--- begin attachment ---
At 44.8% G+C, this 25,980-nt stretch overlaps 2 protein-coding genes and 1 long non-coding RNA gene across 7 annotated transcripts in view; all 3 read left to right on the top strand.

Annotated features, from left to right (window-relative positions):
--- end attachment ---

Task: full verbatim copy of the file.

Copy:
At 44.8% G+C, this 25,980-nt stretch overlaps 2 protein-coding genes and 1 long non-coding RNA gene across 7 annotated transcripts in view; all 3 read left to right on the top strand.

Annotated features, from left to right (window-relative positions):